Williams gave the internal Defense Department memos to Senator McConnell, who made personal phone calls to senior defense officials and sponsored legislation mandating that the funds be released. Subsequently, the Pentagon released the $300-plus million, money that allowed the Colorado and Kentucky sites to safely destroy more than 880,000 chemical weapons.

Today, Williams continues working with CWWG member groups and citizens in Oregon, Utah, Alabama and Arkansas, where incinerators currently are destroying chemical weapons. They use legal challenges, media campaigns, citizen organizing and other means to ensure proper agent monitoring, air quality compliance, protection of workers rights and improved communication with the local communities. The CWWG also plays a critical role in the oversight of weapons disposal at the other stockpile sites where alternative technologies are being deployed, thereby assuring the military’s accountability and a transparent process.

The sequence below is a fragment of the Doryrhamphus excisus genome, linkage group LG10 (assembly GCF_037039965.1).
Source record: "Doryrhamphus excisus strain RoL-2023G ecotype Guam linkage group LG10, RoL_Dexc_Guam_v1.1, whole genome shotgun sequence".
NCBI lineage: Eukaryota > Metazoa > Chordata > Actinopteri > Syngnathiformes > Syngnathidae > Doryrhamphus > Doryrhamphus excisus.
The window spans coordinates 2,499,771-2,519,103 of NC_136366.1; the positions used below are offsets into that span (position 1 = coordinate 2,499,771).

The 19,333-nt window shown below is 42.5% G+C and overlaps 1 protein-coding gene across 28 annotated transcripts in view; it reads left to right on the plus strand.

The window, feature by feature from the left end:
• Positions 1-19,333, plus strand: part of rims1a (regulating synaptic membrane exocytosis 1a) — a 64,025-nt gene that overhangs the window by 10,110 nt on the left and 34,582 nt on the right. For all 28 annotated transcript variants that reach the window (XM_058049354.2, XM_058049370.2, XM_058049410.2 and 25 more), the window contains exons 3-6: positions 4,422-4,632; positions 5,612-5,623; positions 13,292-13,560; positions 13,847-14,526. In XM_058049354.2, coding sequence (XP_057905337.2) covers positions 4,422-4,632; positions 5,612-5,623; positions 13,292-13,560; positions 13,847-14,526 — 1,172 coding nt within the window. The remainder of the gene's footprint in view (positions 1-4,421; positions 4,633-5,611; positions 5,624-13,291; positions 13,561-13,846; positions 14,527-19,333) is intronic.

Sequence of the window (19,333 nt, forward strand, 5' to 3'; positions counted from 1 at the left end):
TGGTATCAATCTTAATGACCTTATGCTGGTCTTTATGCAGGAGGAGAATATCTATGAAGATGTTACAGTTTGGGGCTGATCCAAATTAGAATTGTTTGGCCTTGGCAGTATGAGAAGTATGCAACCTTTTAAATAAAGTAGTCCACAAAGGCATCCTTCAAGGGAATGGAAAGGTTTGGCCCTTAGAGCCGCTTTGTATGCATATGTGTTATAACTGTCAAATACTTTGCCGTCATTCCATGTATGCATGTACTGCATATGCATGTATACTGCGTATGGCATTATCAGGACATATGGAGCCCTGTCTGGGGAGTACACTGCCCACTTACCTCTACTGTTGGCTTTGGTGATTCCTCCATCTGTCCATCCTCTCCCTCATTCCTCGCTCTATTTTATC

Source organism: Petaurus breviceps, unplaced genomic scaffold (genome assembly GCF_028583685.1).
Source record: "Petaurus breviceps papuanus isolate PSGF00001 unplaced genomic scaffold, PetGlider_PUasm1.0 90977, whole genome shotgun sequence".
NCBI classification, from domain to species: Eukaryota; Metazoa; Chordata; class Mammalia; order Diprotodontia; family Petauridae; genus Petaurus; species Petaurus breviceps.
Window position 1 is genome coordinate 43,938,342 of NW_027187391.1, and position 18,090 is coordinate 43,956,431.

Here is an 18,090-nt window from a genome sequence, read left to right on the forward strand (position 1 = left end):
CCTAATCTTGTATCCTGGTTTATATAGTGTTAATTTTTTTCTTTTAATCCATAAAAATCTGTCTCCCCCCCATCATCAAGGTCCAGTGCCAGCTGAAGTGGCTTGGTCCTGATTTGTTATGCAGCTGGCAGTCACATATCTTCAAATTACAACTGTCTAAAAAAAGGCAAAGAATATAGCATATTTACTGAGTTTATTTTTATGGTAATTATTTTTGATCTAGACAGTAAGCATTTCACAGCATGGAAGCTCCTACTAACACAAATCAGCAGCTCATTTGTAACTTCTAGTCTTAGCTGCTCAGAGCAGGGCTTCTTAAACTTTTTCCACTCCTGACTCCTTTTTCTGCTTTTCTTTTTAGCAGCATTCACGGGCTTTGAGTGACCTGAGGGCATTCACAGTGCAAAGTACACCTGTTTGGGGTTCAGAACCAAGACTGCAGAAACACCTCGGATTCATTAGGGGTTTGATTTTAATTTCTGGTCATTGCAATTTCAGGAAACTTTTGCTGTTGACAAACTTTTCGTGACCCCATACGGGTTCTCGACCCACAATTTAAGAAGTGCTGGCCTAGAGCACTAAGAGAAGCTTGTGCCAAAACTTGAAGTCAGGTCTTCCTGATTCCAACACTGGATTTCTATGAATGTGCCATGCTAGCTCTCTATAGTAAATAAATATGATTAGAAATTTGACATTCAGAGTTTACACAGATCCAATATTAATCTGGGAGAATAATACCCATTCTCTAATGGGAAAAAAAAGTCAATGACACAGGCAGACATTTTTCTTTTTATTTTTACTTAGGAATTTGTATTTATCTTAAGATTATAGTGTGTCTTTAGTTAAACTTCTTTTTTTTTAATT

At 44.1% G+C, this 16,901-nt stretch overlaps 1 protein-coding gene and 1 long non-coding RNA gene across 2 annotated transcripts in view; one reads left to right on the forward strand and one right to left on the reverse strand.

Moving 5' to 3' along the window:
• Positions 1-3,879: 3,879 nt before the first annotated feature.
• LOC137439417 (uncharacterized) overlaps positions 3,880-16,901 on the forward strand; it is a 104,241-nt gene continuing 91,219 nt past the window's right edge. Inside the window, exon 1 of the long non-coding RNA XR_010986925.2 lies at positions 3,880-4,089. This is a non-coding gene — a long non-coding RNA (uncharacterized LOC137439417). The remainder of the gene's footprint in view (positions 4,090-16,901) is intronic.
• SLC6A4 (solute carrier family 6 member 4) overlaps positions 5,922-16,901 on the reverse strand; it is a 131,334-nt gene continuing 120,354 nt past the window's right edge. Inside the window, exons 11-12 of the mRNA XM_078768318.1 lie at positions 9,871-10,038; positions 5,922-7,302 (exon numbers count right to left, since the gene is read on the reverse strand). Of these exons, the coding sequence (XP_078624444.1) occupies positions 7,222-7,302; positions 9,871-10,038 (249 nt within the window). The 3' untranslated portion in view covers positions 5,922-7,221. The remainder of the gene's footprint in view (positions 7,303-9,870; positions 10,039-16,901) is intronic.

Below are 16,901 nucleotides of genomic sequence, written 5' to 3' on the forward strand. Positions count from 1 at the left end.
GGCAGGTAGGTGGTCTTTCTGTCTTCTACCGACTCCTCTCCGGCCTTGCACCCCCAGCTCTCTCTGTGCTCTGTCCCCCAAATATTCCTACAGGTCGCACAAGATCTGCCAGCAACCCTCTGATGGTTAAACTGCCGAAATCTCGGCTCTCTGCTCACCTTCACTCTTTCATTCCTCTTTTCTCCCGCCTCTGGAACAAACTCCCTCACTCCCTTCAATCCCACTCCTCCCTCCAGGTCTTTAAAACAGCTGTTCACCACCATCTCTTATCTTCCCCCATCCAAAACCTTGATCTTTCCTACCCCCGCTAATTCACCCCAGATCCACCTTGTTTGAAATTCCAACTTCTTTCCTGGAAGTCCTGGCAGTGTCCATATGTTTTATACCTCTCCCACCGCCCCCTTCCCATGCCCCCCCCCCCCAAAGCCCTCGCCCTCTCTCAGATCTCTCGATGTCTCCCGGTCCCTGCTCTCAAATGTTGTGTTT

Williams, a translator in Vietnam, has remained active in veterans groups. He was one of the original veterans who formed the Vietnam Veterans of America Foundation in 1980. The Foundation, in turn, was one of six organizations that co-founded the International Campaign to Ban Landmines, which was awarded the 1997 Nobel Peace Prize.

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Environmentalist Yu Xiaogang is creating groundbreaking watershed management programs in China, a country that has spent decades trying to tame its powerful river system by building hydroelectric power plants.

Yu XiaogangPhoto courtesy of The Goldman Environmental Prize

Yu, 55, created the Lashi watershed project after writing a social impact assessment on the effects of a dam built at Lashi Lake for his Ph.D. thesis. The dam had destroyed the local ecosystem, severely disrupting the lives of fishermen and farmers in the area. As farmland was destroyed by the dam, villagers turned to fishing. Then, as fish stocks dwindled, birds ate the seeds and grain from the remaining fields, further jeopardizing the people’s well being.